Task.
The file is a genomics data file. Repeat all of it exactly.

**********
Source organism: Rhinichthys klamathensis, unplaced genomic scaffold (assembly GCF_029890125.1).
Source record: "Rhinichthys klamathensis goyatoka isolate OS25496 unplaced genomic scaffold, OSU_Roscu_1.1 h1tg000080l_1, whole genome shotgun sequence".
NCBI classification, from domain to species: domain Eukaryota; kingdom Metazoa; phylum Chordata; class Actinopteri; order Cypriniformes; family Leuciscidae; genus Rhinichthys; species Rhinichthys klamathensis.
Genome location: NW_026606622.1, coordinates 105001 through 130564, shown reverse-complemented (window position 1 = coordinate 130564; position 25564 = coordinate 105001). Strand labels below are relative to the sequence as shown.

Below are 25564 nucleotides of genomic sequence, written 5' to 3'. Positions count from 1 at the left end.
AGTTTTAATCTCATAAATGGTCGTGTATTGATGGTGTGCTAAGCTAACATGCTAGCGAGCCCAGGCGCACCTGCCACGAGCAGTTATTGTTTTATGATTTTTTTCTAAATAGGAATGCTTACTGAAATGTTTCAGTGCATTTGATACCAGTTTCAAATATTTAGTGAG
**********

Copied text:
Source organism: Rhinichthys klamathensis, unplaced genomic scaffold (assembly GCF_029890125.1).
Source record: "Rhinichthys klamathensis goyatoka isolate OS25496 unplaced genomic scaffold, OSU_Roscu_1.1 h1tg000080l_1, whole genome shotgun sequence".
NCBI classification, from domain to species: domain Eukaryota; kingdom Metazoa; phylum Chordata; class Actinopteri; order Cypriniformes; family Leuciscidae; genus Rhinichthys; species Rhinichthys klamathensis.
Genome location: NW_026606622.1, coordinates 105001 through 130564, shown reverse-complemented (window position 1 = coordinate 130564; position 25564 = coordinate 105001). Strand labels below are relative to the sequence as shown.

Below are 25564 nucleotides of genomic sequence, written 5' to 3'. Positions count from 1 at the left end.
AGTTTTAATCTCATAAATGGTCGTGTATTGATGGTGTGCTAAGCTAACATGCTAGCGAGCCCAGGCGCACCTGCCACGAGCAGTTATTGTTTTATGATTTTTTTCTAAATAGGAATGCTTACTGAAATGTTTCAGTGCATTTGATACCAGTTTCAAATATTTAGTGAG